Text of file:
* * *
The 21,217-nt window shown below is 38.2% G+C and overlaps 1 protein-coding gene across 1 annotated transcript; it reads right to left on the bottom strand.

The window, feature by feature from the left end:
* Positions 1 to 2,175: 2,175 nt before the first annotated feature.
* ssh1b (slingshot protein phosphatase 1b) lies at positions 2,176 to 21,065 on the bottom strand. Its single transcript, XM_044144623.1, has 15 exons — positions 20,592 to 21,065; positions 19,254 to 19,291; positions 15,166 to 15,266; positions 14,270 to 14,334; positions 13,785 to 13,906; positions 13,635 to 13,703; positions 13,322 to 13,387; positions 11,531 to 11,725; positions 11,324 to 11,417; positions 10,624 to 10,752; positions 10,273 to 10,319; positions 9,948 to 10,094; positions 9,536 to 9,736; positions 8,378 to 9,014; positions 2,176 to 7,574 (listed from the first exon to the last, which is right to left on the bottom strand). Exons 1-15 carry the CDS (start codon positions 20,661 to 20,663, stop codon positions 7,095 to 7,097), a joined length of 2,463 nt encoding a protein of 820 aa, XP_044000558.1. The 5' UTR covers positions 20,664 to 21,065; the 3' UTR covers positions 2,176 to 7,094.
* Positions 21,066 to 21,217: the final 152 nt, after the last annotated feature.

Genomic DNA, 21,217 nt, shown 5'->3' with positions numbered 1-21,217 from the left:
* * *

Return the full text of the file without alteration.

The 21,217-nt window shown below is 38.2% G+C and overlaps 1 protein-coding gene across 1 annotated transcript; it reads right to left on the bottom strand.

The window, feature by feature from the left end:
* Positions 1 to 2,175: 2,175 nt before the first annotated feature.
* ssh1b (slingshot protein phosphatase 1b) lies at positions 2,176 to 21,065 on the bottom strand. Its single transcript, XM_044144623.1, has 15 exons — positions 20,592 to 21,065; positions 19,254 to 19,291; positions 15,166 to 15,266; positions 14,270 to 14,334; positions 13,785 to 13,906; positions 13,635 to 13,703; positions 13,322 to 13,387; positions 11,531 to 11,725; positions 11,324 to 11,417; positions 10,624 to 10,752; positions 10,273 to 10,319; positions 9,948 to 10,094; positions 9,536 to 9,736; positions 8,378 to 9,014; positions 2,176 to 7,574 (listed from the first exon to the last, which is right to left on the bottom strand). Exons 1-15 carry the CDS (start codon positions 20,661 to 20,663, stop codon positions 7,095 to 7,097), a joined length of 2,463 nt encoding a protein of 820 aa, XP_044000558.1. The 5' UTR covers positions 20,664 to 21,065; the 3' UTR covers positions 2,176 to 7,094.
* Positions 21,066 to 21,217: the final 152 nt, after the last annotated feature.

Genomic DNA, 21,217 nt, shown 5'->3' with positions numbered 1-21,217 from the left: